Executed with a palpable sense of warmth, the glowing red surface of January 9, 1986 is an exceptional example of the coloured monochromes that Kawara produced during two intense periods of creativity; the first of which began in 1967, soon after he began working on the series, and continuing in 1977 after a hiatus of ten years during which time he used darker hues almost exclusively. On Kawara's Date Paintings are quiet meditations on the fundamental nature of time and the personal nature of history. Executed in just one day, on the date shown, each work adheres to a strict formula in terms of both aesthetic and production methods; all paintings have to be executed in the same precise manner and before midnight on the day in question and any work that fails to live up to these exacting formal and chronographic standards is destroyed.
The formal simplicity of Kawara's aesthetics combined with the complexity of their execution produces a multifaceted work, rich in resonance and meaning. As Kawara limits his presence to a great extent, the beholder is encouraged to integrate his own experiences into the painting and invest it with his own memories of the particular date delineated. Setting out on a mental journey through time to a moment that is forever lost, he is brought to an understanding of life's fleeting brevity and immeasurable beauty in a meditation that is nothing short of profound.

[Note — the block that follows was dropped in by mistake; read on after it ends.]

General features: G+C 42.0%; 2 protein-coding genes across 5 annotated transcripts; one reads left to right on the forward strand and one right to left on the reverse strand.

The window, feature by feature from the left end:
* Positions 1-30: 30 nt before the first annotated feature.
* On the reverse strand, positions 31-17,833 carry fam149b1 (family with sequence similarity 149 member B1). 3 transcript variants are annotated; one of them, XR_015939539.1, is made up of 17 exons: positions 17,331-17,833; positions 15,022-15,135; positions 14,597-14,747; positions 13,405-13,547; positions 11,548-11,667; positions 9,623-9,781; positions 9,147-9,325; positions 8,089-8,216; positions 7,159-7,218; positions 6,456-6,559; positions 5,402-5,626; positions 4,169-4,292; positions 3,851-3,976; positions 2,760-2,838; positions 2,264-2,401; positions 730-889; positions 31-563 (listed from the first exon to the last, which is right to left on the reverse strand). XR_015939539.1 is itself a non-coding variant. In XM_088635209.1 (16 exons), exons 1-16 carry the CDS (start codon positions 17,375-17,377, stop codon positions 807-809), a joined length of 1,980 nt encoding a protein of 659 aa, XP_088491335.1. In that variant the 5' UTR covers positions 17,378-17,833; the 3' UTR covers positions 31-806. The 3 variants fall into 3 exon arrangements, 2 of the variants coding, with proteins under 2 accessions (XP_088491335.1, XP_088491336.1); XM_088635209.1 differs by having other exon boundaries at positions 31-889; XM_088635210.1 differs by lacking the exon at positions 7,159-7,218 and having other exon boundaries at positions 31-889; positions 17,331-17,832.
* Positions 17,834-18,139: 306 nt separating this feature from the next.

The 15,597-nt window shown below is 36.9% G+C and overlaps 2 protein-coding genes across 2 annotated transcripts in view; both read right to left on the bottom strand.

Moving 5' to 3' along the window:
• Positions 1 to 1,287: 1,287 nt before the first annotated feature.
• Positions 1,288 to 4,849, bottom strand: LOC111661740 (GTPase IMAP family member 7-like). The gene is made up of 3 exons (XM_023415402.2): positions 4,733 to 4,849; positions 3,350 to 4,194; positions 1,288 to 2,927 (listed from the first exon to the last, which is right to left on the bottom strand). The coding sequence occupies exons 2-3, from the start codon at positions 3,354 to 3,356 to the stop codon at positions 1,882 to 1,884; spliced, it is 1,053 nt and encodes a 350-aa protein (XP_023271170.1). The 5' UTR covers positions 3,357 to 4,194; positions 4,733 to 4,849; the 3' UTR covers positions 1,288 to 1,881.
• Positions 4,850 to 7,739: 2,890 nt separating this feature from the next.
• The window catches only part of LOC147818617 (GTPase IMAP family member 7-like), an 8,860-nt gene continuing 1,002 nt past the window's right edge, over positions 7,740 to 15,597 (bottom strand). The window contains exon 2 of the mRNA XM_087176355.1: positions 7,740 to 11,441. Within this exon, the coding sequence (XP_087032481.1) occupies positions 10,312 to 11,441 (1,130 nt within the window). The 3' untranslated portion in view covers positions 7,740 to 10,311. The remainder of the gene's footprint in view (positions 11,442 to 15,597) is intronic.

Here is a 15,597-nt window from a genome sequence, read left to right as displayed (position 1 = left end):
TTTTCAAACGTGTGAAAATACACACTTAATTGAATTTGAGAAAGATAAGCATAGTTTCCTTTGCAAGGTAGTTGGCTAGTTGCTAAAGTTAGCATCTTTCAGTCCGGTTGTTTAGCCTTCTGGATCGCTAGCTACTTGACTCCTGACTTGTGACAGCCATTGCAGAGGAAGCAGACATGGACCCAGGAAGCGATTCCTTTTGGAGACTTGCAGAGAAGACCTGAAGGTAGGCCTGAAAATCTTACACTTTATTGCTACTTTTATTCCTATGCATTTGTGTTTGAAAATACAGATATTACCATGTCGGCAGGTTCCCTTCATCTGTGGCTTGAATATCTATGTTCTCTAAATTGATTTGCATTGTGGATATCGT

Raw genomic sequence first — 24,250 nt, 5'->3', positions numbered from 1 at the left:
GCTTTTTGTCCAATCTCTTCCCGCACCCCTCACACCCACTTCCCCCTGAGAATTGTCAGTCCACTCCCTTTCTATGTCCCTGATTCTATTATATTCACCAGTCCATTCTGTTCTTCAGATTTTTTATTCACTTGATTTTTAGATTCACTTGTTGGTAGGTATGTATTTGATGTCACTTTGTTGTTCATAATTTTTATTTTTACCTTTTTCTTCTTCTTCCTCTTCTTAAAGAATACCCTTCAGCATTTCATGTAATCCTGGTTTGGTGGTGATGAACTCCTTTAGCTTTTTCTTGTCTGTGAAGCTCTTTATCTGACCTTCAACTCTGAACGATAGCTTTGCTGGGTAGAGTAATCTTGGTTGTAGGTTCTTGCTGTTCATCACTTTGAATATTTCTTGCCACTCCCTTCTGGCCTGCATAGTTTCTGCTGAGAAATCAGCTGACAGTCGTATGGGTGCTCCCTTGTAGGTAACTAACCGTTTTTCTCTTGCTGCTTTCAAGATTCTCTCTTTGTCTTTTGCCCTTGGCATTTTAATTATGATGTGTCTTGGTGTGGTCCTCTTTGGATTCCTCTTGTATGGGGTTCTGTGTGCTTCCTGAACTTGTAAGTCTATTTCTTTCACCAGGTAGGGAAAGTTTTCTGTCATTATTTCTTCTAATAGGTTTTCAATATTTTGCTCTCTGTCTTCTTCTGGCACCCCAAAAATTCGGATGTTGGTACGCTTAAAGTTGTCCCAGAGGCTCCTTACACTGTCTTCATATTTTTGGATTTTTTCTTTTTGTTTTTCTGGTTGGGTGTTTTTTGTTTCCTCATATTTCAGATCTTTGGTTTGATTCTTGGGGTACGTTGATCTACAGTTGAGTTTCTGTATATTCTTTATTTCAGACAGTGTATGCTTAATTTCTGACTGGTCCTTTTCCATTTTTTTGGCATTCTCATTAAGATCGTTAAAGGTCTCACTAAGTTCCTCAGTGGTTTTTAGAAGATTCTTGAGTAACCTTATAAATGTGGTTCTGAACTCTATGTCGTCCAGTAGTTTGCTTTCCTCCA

The immaculate surface of January 9, 1986 is the result of a precise and time consuming process by which Kawara slowly builds up and then reduces layers of acrylic paint to produce a flawless surface. Almost in a meditative manner, four coats of paint are carefully applied to the surface of the canvas, each given the correct amount of time to be allowed to dry before slowly being rubbed down in preparation for the subsequent layer. This precise method of execution intensifies the colour as the paint is first applied in a skilled fashion with course brush, migrating down to a finer gradation using a very fine brush for the final paint layer. On this surface, outlines of the texts are then carefully drawn and filled in with several coats of white paint with the use of tapered brushes, a ruler and set-square and an X-Acto blade.
Kawara continues with this highly detailed level of craftsmanship by making, by hand, a box in which each work is stored. These vessels also contain an item, usually in the form of a page or clipping from a newspaper published on the day the work was executed. In the case of January 9, 1986, the box contains a page from the 'Positions Vacant' section of The New York Times showing more than a hundred vacancies for Clerks, Book-keepers and Tellers in the financial services industry; the strict typography and geometry of the display advertising neatly mirroring the formal aspects of Kawara's own composition. SJ